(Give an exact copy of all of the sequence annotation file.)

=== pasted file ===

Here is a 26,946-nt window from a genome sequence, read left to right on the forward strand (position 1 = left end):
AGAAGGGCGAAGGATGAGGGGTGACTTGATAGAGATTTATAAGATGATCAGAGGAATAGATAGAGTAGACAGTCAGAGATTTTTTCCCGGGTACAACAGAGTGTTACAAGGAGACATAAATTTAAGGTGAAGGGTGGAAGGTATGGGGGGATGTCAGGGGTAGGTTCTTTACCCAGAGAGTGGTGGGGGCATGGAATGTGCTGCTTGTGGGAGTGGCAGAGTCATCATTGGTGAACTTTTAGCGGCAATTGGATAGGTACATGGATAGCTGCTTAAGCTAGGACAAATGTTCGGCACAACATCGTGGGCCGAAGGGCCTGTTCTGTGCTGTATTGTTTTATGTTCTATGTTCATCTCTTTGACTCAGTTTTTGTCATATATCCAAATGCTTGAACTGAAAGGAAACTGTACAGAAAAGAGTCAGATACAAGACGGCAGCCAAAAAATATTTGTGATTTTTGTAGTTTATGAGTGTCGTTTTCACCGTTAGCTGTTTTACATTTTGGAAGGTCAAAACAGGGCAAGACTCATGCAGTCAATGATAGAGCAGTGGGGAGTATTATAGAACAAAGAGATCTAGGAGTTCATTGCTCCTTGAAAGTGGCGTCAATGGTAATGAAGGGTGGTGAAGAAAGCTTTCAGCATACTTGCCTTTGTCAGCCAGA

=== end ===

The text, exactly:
Here is a 26,946-nt window from a genome sequence, read left to right on the forward strand (position 1 = left end):
AGAAGGGCGAAGGATGAGGGGTGACTTGATAGAGATTTATAAGATGATCAGAGGAATAGATAGAGTAGACAGTCAGAGATTTTTTCCCGGGTACAACAGAGTGTTACAAGGAGACATAAATTTAAGGTGAAGGGTGGAAGGTATGGGGGGATGTCAGGGGTAGGTTCTTTACCCAGAGAGTGGTGGGGGCATGGAATGTGCTGCTTGTGGGAGTGGCAGAGTCATCATTGGTGAACTTTTAGCGGCAATTGGATAGGTACATGGATAGCTGCTTAAGCTAGGACAAATGTTCGGCACAACATCGTGGGCCGAAGGGCCTGTTCTGTGCTGTATTGTTTTATGTTCTATGTTCATCTCTTTGACTCAGTTTTTGTCATATATCCAAATGCTTGAACTGAAAGGAAACTGTACAGAAAAGAGTCAGATACAAGACGGCAGCCAAAAAATATTTGTGATTTTTGTAGTTTATGAGTGTCGTTTTCACCGTTAGCTGTTTTACATTTTGGAAGGTCAAAACAGGGCAAGACTCATGCAGTCAATGATAGAGCAGTGGGGAGTATTATAGAACAAAGAGATCTAGGAGTTCATTGCTCCTTGAAAGTGGCGTCAATGGTAATGAAGGGTGGTGAAGAAAGCTTTCAGCATACTTGCCTTTGTCAGCCAGA